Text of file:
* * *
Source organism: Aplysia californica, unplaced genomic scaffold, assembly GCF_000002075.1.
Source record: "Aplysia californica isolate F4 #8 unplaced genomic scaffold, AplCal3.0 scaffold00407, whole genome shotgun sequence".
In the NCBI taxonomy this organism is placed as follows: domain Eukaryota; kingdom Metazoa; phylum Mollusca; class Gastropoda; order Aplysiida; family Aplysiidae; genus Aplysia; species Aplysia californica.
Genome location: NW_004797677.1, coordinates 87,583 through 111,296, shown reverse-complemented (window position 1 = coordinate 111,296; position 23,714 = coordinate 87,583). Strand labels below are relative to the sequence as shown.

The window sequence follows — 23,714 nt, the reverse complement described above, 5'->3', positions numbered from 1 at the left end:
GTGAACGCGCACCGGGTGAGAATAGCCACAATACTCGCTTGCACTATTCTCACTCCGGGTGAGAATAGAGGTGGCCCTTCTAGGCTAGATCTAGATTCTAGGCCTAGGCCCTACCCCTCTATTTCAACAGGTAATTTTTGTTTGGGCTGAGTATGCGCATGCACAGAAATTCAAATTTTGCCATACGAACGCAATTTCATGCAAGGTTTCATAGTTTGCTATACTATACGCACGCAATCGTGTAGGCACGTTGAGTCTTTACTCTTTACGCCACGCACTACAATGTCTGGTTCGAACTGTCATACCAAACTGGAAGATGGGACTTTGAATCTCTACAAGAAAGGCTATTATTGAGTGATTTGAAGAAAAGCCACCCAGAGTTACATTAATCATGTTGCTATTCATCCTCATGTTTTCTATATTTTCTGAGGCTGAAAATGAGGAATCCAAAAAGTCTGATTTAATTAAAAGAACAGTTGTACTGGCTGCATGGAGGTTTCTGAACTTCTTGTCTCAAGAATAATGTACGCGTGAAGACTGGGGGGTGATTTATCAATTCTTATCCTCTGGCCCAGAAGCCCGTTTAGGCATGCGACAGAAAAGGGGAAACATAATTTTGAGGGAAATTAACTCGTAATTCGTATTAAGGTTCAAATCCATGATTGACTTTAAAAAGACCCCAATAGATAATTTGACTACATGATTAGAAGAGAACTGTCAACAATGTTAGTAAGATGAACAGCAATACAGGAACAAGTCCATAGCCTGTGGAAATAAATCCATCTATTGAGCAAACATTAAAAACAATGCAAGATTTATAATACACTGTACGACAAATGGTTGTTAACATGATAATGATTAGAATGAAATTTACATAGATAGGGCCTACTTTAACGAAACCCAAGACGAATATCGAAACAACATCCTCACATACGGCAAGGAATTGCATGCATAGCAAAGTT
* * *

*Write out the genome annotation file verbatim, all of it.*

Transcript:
Source organism: Aplysia californica, unplaced genomic scaffold, assembly GCF_000002075.1.
Source record: "Aplysia californica isolate F4 #8 unplaced genomic scaffold, AplCal3.0 scaffold00407, whole genome shotgun sequence".
In the NCBI taxonomy this organism is placed as follows: domain Eukaryota; kingdom Metazoa; phylum Mollusca; class Gastropoda; order Aplysiida; family Aplysiidae; genus Aplysia; species Aplysia californica.
Genome location: NW_004797677.1, coordinates 87,583 through 111,296, shown reverse-complemented (window position 1 = coordinate 111,296; position 23,714 = coordinate 87,583). Strand labels below are relative to the sequence as shown.

The window sequence follows — 23,714 nt, the reverse complement described above, 5'->3', positions numbered from 1 at the left end:
GTGAACGCGCACCGGGTGAGAATAGCCACAATACTCGCTTGCACTATTCTCACTCCGGGTGAGAATAGAGGTGGCCCTTCTAGGCTAGATCTAGATTCTAGGCCTAGGCCCTACCCCTCTATTTCAACAGGTAATTTTTGTTTGGGCTGAGTATGCGCATGCACAGAAATTCAAATTTTGCCATACGAACGCAATTTCATGCAAGGTTTCATAGTTTGCTATACTATACGCACGCAATCGTGTAGGCACGTTGAGTCTTTACTCTTTACGCCACGCACTACAATGTCTGGTTCGAACTGTCATACCAAACTGGAAGATGGGACTTTGAATCTCTACAAGAAAGGCTATTATTGAGTGATTTGAAGAAAAGCCACCCAGAGTTACATTAATCATGTTGCTATTCATCCTCATGTTTTCTATATTTTCTGAGGCTGAAAATGAGGAATCCAAAAAGTCTGATTTAATTAAAAGAACAGTTGTACTGGCTGCATGGAGGTTTCTGAACTTCTTGTCTCAAGAATAATGTACGCGTGAAGACTGGGGGGTGATTTATCAATTCTTATCCTCTGGCCCAGAAGCCCGTTTAGGCATGCGACAGAAAAGGGGAAACATAATTTTGAGGGAAATTAACTCGTAATTCGTATTAAGGTTCAAATCCATGATTGACTTTAAAAAGACCCCAATAGATAATTTGACTACATGATTAGAAGAGAACTGTCAACAATGTTAGTAAGATGAACAGCAATACAGGAACAAGTCCATAGCCTGTGGAAATAAATCCATCTATTGAGCAAACATTAAAAACAATGCAAGATTTATAATACACTGTACGACAAATGGTTGTTAACATGATAATGATTAGAATGAAATTTACATAGATAGGGCCTACTTTAACGAAACCCAAGACGAATATCGAAACAACATCCTCACATACGGCAAGGAATTGCATGCATAGCAAAGTT